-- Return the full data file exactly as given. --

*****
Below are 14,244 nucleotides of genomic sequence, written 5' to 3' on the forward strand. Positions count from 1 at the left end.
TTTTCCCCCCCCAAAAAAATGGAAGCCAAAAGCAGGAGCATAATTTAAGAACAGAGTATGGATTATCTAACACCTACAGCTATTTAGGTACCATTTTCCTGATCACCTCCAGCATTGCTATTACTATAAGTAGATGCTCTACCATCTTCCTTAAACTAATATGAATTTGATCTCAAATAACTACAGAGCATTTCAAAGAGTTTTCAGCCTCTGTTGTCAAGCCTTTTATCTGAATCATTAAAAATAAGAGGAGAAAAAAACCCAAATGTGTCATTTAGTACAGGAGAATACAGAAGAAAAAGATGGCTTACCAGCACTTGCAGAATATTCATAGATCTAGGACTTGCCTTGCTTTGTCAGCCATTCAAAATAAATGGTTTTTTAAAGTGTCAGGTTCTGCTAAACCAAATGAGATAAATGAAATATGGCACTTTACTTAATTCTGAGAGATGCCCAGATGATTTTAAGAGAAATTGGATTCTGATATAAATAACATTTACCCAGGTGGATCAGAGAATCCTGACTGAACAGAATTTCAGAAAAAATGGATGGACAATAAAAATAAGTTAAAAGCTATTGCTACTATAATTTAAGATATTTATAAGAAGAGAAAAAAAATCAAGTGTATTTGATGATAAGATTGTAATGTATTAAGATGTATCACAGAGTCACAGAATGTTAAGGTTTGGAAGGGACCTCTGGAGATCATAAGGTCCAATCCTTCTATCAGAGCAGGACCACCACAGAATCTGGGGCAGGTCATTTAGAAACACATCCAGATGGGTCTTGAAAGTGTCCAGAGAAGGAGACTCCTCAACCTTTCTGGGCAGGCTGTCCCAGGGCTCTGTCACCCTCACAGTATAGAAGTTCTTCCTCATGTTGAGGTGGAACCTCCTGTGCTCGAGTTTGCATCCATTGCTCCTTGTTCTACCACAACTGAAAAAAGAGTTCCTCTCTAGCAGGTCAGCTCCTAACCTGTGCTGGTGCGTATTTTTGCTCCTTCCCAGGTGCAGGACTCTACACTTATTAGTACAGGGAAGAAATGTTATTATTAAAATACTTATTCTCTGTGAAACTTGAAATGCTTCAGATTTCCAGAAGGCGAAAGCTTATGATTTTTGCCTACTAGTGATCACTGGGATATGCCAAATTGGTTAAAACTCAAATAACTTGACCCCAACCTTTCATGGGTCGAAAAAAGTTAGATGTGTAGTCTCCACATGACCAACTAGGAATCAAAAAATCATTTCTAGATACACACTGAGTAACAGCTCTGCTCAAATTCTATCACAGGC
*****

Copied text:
Below are 14,244 nucleotides of genomic sequence, written 5' to 3' on the forward strand. Positions count from 1 at the left end.
TTTTCCCCCCCCAAAAAAATGGAAGCCAAAAGCAGGAGCATAATTTAAGAACAGAGTATGGATTATCTAACACCTACAGCTATTTAGGTACCATTTTCCTGATCACCTCCAGCATTGCTATTACTATAAGTAGATGCTCTACCATCTTCCTTAAACTAATATGAATTTGATCTCAAATAACTACAGAGCATTTCAAAGAGTTTTCAGCCTCTGTTGTCAAGCCTTTTATCTGAATCATTAAAAATAAGAGGAGAAAAAAACCCAAATGTGTCATTTAGTACAGGAGAATACAGAAGAAAAAGATGGCTTACCAGCACTTGCAGAATATTCATAGATCTAGGACTTGCCTTGCTTTGTCAGCCATTCAAAATAAATGGTTTTTTAAAGTGTCAGGTTCTGCTAAACCAAATGAGATAAATGAAATATGGCACTTTACTTAATTCTGAGAGATGCCCAGATGATTTTAAGAGAAATTGGATTCTGATATAAATAACATTTACCCAGGTGGATCAGAGAATCCTGACTGAACAGAATTTCAGAAAAAATGGATGGACAATAAAAATAAGTTAAAAGCTATTGCTACTATAATTTAAGATATTTATAAGAAGAGAAAAAAAATCAAGTGTATTTGATGATAAGATTGTAATGTATTAAGATGTATCACAGAGTCACAGAATGTTAAGGTTTGGAAGGGACCTCTGGAGATCATAAGGTCCAATCCTTCTATCAGAGCAGGACCACCACAGAATCTGGGGCAGGTCATTTAGAAACACATCCAGATGGGTCTTGAAAGTGTCCAGAGAAGGAGACTCCTCAACCTTTCTGGGCAGGCTGTCCCAGGGCTCTGTCACCCTCACAGTATAGAAGTTCTTCCTCATGTTGAGGTGGAACCTCCTGTGCTCGAGTTTGCATCCATTGCTCCTTGTTCTACCACAACTGAAAAAAGAGTTCCTCTCTAGCAGGTCAGCTCCTAACCTGTGCTGGTGCGTATTTTTGCTCCTTCCCAGGTGCAGGACTCTACACTTATTAGTACAGGGAAGAAATGTTATTATTAAAATACTTATTCTCTGTGAAACTTGAAATGCTTCAGATTTCCAGAAGGCGAAAGCTTATGATTTTTGCCTACTAGTGATCACTGGGATATGCCAAATTGGTTAAAACTCAAATAACTTGACCCCAACCTTTCATGGGTCGAAAAAAGTTAGATGTGTAGTCTCCACATGACCAACTAGGAATCAAAAAATCATTTCTAGATACACACTGAGTAACAGCTCTGCTCAAATTCTATCACAGGC